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Flags of the Confederate South

Here's a little history about our State flag as it should still be flying, I will never accept the new "Flag of Atlanta". I believe that the Confederate flag stands for anything, but hate and contempt. It stands for much, much more, our freedom to be Southron and to be proud of our ancestors and our heritage. So I say "Let It Fly", always a symbol of the "Proud South".

After the election of Abraham Lincoln as President in November of 1860, unofficial flags consisting of a single star on a solid background began appearing across the South. As each star on the U.S. flag signified a state, a single star indicated that the state had withdrawn ( or planned to withdraw) from the Union, which would make it a sovereign power.

Among the early actions was appointment of a committee to propose a new flag and seal for the Confederacy. The proposal adopted by the commission called for a flag consisting of a red field divided by a white band one-third the width of the field, making three bars of equal width. The flag had a blue square the height of two bars, on which was placed a circle of white stars corresponding in number to the States of the Confederacy. South Carolina, Mississippi, Florida, Alabama, Georgia, Louisiana, Texas. It soon came to be known as the "Stars and Bars". With 7 stars at first, the number jumped to 11 with the secession of Virginia, Arkansas, North Carolina and Tennessee, and finally 13 (in recognition of the symbolic admission of Kentucky and Missouri to the Confederacy).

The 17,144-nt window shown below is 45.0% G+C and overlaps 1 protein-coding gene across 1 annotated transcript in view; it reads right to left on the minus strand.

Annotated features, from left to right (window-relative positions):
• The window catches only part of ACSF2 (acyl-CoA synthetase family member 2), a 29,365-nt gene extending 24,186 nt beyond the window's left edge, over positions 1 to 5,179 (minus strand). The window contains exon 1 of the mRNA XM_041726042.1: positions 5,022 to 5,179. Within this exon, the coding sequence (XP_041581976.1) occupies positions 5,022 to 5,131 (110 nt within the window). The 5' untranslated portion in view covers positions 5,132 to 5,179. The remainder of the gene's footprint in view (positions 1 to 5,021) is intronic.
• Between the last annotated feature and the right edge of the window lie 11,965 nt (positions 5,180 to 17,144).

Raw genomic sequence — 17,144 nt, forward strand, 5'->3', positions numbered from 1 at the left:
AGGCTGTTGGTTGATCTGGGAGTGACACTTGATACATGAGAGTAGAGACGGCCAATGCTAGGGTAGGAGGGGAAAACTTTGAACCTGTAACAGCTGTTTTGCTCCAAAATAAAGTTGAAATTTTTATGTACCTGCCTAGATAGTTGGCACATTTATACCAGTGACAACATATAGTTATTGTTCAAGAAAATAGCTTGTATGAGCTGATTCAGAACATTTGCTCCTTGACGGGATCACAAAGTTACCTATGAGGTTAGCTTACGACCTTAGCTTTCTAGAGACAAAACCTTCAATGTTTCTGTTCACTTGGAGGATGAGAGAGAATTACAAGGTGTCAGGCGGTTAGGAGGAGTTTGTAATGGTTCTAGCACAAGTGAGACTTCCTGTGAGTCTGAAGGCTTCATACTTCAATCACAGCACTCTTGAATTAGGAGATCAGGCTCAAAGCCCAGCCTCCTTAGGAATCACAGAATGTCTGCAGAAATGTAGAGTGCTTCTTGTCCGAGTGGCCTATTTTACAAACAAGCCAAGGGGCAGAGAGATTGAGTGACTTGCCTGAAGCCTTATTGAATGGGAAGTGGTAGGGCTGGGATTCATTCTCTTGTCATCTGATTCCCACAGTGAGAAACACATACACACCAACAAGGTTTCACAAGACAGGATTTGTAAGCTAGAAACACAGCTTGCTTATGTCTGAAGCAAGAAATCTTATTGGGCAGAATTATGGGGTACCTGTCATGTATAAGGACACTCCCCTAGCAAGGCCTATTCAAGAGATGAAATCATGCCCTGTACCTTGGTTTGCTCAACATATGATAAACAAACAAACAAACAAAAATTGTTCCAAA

Confederate General P.G.T. Beauregard and Joseph Johnston urged that a new Confederate flag be designed for battle. The result was the square flag sometimes known as the "Southron Cross" The Confederate Battle Flag consisted of a blue satire , resembling the Saint Andrew's Cross, on which were 13 stars, with the satire edged in white, all on a red background.

2nd NATIONAL FLAG of the CONFEDERACY 1863 - 1865

Throughout the spring of 1863, the Confederate Congress debated the design for a new National flag. On May 1, the last day of the session both houses agreed to a flag consisting of a white field. It was widely known as the "Stainless Banner". Because the 1st issue of this flag draped the coffin of General Thomas J. "Stonewall" Jackson, it was also known as the "Jackson Flag".